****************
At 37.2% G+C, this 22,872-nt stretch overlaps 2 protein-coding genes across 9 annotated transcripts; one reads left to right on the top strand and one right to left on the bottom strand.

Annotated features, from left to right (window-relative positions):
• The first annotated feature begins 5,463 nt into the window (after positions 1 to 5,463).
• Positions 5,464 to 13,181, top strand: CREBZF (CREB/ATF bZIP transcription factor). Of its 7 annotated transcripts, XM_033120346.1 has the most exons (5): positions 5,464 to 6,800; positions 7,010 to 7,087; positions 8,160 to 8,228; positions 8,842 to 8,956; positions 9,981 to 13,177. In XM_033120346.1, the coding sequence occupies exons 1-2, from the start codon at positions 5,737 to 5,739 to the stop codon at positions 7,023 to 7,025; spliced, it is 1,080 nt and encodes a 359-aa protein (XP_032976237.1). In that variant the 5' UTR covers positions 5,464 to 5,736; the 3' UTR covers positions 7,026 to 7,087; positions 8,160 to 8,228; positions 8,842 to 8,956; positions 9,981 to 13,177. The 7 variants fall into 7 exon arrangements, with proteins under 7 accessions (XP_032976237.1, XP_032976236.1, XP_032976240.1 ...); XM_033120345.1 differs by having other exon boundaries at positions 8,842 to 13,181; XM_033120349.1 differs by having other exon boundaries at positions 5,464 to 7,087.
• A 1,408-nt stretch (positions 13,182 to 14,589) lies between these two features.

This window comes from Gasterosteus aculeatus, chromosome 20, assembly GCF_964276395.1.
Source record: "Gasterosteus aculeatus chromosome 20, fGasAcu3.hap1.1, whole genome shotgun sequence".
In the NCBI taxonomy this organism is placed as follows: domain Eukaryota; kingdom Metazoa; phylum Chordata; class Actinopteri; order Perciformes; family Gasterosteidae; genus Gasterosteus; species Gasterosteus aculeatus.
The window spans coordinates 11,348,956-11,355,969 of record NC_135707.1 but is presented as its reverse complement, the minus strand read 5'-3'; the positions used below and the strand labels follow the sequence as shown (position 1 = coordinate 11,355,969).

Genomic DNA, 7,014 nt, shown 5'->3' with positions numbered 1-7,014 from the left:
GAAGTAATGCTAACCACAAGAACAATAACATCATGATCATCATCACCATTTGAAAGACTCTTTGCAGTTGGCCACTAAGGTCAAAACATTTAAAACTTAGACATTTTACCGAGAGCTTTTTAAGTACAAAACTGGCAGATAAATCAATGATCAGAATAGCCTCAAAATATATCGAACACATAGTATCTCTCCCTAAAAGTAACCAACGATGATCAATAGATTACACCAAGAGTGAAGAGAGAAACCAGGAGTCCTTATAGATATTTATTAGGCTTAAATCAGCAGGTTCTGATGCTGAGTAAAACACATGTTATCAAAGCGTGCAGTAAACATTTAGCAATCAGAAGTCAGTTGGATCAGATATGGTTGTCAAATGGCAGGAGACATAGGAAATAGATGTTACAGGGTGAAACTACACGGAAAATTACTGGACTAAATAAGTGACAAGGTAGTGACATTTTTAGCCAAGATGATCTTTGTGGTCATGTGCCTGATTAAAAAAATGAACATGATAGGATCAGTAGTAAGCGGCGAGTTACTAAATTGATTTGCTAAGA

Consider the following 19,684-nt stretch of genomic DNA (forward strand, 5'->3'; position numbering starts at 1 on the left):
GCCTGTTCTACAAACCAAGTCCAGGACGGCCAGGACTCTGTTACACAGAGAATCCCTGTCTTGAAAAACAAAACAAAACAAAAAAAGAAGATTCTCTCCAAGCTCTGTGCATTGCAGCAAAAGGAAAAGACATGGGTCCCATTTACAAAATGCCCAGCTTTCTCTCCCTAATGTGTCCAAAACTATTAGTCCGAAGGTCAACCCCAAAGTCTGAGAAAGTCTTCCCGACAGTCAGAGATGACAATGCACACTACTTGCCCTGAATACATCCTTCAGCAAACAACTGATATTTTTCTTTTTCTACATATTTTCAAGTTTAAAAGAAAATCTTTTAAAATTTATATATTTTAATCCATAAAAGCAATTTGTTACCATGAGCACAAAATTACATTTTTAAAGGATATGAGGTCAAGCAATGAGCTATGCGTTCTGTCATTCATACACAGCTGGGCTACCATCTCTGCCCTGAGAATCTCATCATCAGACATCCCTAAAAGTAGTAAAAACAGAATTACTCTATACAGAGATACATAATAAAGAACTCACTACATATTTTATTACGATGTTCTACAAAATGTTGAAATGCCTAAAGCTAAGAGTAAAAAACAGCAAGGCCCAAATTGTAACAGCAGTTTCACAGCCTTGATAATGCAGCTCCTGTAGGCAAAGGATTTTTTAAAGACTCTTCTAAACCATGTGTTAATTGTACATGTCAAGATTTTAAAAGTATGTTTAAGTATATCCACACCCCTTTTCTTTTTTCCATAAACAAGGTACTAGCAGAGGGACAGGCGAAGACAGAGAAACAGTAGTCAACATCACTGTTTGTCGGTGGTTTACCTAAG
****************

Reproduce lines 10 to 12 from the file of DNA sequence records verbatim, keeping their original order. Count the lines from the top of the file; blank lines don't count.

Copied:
Genomic DNA, 7,014 nt, shown 5'->3' with positions numbered 1-7,014 from the left:
GAAGTAATGCTAACCACAAGAACAATAACATCATGATCATCATCACCATTTGAAAGACTCTTTGCAGTTGGCCACTAAGGTCAAAACATTTAAAACTTAGACATTTTACCGAGAGCTTTTTAAGTACAAAACTGGCAGATAAATCAATGATCAGAATAGCCTCAAAATATATCGAACACATAGTATCTCTCCCTAAAAGTAACCAACGATGATCAATAGATTACACCAAGAGTGAAGAGAGAAACCAGGAGTCCTTATAGATATTTATTAGGCTTAAATCAGCAGGTTCTGATGCTGAGTAAAACACATGTTATCAAAGCGTGCAGTAAACATTTAGCAATCAGAAGTCAGTTGGATCAGATATGGTTGTCAAATGGCAGGAGACATAGGAAATAGATGTTACAGGGTGAAACTACACGGAAAATTACTGGACTAAATAAGTGACAAGGTAGTGACATTTTTAGCCAAGATGATCTTTGTGGTCATGTGCCTGATTAAAAAAATGAACATGATAGGATCAGTAGTAAGCGGCGAGTTACTAAATTGATTTGCTAAGA

Consider the following 19,684-nt stretch of genomic DNA (forward strand, 5'->3'; position numbering starts at 1 on the left):